First of all, to add to yesterday’s news about birds in peril, check out this gallery and additional information from National Geographic. It features some vibrant photos and additional information about birds placed on the WatchList 2007.
Then, while you’re there, be thankful you’re not a rat-battling bird on (where else) Rat Island, Alaska. Might be a good name for a TV show . . .
Forty-seven of the bird species in need of help conservation-wise spend time in New York. That’s according to Audubon and the American Bird Conservancy. Those feathered individuals are included on WatchList 2007, which was released today. Overall, 217 bird species are in danger across the U.S.
Three of NY’s threatened birds earn a spot on the “red list” because they face a greater risk of extinction: piping plover, Bicknell’s thrush and Henslow’s sparrow. Identification of bird species in peril, the organizations point out, is the first step in helping to save them.
Click on the images to see some of the information and how you can help.
Yes, New York City is chock-full of places to eat, even if you’re a songbird just passing through.
So far, according to an ongoing research project connected with the Bronx Zoo, it seems the Big Apple (or at least the Bronx)Ã‚Â provides migrating songbirds with enough insects, wormsÃ‚Â and berries to continue flapping south. The study will continue in the spring as the birds pass through again, on their way from, say, Central America, to the northern U.S. or Canada.
Ã‚Â To catch up on my way-more-localÃ‚Â bird-feeding issues, go here.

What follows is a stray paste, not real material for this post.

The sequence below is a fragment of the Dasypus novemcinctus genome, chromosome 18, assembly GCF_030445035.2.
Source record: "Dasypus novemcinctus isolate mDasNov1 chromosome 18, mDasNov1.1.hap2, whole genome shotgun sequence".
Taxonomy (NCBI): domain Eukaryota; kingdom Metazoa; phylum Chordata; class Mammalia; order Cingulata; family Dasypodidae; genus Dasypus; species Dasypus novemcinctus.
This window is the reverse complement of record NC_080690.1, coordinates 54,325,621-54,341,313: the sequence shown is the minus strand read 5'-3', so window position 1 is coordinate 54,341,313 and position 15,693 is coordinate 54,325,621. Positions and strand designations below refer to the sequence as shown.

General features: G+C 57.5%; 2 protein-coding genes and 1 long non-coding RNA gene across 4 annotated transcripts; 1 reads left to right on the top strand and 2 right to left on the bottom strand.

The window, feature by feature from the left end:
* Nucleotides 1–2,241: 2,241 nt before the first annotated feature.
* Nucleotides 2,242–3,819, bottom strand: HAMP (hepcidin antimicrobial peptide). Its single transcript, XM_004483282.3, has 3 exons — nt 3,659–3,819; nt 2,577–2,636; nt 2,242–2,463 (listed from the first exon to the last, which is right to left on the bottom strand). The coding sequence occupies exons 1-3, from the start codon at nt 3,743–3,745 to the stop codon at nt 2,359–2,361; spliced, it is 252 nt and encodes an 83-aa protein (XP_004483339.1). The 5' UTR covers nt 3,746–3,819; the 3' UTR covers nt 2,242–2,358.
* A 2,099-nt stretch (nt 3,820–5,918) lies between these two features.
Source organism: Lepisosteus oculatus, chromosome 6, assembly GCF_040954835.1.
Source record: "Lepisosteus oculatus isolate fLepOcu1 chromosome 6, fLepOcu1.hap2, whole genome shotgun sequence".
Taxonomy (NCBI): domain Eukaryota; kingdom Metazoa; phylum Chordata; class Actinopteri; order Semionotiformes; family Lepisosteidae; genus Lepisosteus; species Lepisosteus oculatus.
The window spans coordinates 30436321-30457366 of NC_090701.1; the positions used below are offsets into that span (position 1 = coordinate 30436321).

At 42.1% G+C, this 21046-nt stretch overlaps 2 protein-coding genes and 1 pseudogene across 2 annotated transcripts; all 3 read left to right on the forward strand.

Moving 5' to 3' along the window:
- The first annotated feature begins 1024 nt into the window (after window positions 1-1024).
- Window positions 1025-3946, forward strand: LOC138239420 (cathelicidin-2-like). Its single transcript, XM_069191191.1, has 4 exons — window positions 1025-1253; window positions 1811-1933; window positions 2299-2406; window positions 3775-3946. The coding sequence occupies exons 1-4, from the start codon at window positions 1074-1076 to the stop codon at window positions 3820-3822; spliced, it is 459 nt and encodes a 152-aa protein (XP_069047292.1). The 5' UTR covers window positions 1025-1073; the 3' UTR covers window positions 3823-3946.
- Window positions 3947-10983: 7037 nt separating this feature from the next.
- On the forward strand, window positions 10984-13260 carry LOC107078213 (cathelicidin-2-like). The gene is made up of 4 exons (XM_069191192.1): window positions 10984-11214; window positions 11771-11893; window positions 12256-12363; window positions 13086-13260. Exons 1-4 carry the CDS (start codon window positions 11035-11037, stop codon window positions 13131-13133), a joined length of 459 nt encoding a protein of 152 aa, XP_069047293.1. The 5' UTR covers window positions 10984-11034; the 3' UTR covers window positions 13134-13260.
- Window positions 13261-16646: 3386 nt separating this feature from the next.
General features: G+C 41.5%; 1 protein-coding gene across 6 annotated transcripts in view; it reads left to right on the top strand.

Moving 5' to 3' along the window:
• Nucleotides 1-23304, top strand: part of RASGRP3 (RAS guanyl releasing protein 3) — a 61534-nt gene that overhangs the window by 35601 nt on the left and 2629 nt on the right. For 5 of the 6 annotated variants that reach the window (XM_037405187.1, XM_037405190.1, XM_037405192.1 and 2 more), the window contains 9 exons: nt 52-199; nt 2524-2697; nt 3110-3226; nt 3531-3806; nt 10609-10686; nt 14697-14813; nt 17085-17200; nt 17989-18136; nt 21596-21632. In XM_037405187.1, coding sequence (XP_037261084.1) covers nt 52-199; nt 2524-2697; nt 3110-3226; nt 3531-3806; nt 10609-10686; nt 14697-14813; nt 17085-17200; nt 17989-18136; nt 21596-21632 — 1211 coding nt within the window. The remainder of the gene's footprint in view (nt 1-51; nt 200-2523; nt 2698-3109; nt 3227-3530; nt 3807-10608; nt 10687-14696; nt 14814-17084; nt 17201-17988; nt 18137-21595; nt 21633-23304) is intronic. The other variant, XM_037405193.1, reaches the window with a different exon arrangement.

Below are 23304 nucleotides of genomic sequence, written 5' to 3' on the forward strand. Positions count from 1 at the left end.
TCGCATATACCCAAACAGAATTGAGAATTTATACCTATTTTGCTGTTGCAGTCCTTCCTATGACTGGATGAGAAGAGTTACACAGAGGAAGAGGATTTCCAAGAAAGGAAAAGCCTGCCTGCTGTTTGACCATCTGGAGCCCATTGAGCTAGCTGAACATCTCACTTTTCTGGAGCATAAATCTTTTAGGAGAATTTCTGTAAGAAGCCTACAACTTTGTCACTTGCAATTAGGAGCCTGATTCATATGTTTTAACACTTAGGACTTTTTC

While the new emergency siren system for Indian Point remains inoperable, the nuclear plant is relying on the system in place and will conduct a test of its sounding ability today between 10:30 a.m. and 11:00 a.m. All 156 sirens will be tested simultaneously at full-volume for four minutes in the four counties within 10 miles of the Buchanan plant – Westchester, Rockland, Orange and Putnam. WHUD Radio (100.7 FM) will perform a test of the Emergency Alert System immediately after the test. No public participation is required.
Had a bit of life-and-death trauma out at the bird feeders the other morning. Nothing affecting my well-being but rather that of a mourning dove. The dozen or so doves that hang out behind our house tend to perch in the tops of some of the elms back there. It’s there, 60 feet or so above the ground, that the first rays of the sun hit every morning.
Anyway, I was reaching up to grab a feeder for refilling when I saw a hawk swoop in feet first and try to grab one of the doves. After a second or two of a treetop tussle, the hawk left empty-taloned. Pretty sure it was a sharp-shinned hawk because I’ve seen them in the yard before and its closest cousin, the Cooper’s hawk, tends to be a bit larger (kind of blue jay vs. crow size).
The incident just serves as a reminder that what seems like a strictly benevolent activity (bird feeding) can actually provide a one-stop buffet for raptors who prey on on other birds. But, there’s no such thing as a free lunch, right?
And, speaking of bird feeders, the photograph shows the records and PVC pipe I mentioned in an earlier post that are supposed to deter the thieving squirrels from accessing the feeders. So far, so good.
This may gross some of you out, but the other day I cut the antlers off of a deer that was struck and killed by a car in front of my house. The deer was struck early Saturday morning and, consequently, sat there until Monday, when the highway department came along and picked it up.